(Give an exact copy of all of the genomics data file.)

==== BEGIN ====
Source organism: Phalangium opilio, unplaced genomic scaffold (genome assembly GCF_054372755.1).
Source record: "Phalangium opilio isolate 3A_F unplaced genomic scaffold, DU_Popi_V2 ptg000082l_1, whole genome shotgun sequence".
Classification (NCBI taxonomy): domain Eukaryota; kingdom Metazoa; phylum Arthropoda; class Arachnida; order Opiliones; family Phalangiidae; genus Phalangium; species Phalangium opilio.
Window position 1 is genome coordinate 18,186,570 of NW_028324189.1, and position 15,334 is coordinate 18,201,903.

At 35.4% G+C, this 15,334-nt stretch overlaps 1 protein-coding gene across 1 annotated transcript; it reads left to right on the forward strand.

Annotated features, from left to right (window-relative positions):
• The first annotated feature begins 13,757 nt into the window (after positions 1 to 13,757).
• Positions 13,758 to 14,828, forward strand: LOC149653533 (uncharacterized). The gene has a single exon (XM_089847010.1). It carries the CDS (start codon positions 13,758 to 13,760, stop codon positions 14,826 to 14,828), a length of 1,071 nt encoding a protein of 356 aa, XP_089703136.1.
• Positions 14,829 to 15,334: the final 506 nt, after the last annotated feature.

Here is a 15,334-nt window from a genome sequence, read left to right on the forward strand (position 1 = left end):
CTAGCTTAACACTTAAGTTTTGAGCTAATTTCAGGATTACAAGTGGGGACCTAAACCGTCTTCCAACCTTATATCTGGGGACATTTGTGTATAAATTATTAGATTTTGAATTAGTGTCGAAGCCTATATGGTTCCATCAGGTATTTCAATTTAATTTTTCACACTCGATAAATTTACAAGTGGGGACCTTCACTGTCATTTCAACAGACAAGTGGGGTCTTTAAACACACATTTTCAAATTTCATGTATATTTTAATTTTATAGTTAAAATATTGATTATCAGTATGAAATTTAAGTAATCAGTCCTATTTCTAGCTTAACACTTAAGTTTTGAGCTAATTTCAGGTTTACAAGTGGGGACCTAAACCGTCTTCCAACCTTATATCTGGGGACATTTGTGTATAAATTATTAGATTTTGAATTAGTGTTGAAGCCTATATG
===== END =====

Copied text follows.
Source organism: Phalangium opilio, unplaced genomic scaffold (genome assembly GCF_054372755.1).
Source record: "Phalangium opilio isolate 3A_F unplaced genomic scaffold, DU_Popi_V2 ptg000082l_1, whole genome shotgun sequence".
Classification (NCBI taxonomy): domain Eukaryota; kingdom Metazoa; phylum Arthropoda; class Arachnida; order Opiliones; family Phalangiidae; genus Phalangium; species Phalangium opilio.
Window position 1 is genome coordinate 18,186,570 of NW_028324189.1, and position 15,334 is coordinate 18,201,903.

At 35.4% G+C, this 15,334-nt stretch overlaps 1 protein-coding gene across 1 annotated transcript; it reads left to right on the forward strand.

Annotated features, from left to right (window-relative positions):
• The first annotated feature begins 13,757 nt into the window (after positions 1 to 13,757).
• Positions 13,758 to 14,828, forward strand: LOC149653533 (uncharacterized). The gene has a single exon (XM_089847010.1). It carries the CDS (start codon positions 13,758 to 13,760, stop codon positions 14,826 to 14,828), a length of 1,071 nt encoding a protein of 356 aa, XP_089703136.1.
• Positions 14,829 to 15,334: the final 506 nt, after the last annotated feature.

Here is a 15,334-nt window from a genome sequence, read left to right on the forward strand (position 1 = left end):
CTAGCTTAACACTTAAGTTTTGAGCTAATTTCAGGATTACAAGTGGGGACCTAAACCGTCTTCCAACCTTATATCTGGGGACATTTGTGTATAAATTATTAGATTTTGAATTAGTGTCGAAGCCTATATGGTTCCATCAGGTATTTCAATTTAATTTTTCACACTCGATAAATTTACAAGTGGGGACCTTCACTGTCATTTCAACAGACAAGTGGGGTCTTTAAACACACATTTTCAAATTTCATGTATATTTTAATTTTATAGTTAAAATATTGATTATCAGTATGAAATTTAAGTAATCAGTCCTATTTCTAGCTTAACACTTAAGTTTTGAGCTAATTTCAGGTTTACAAGTGGGGACCTAAACCGTCTTCCAACCTTATATCTGGGGACATTTGTGTATAAATTATTAGATTTTGAATTAGTGTTGAAGCCTATATG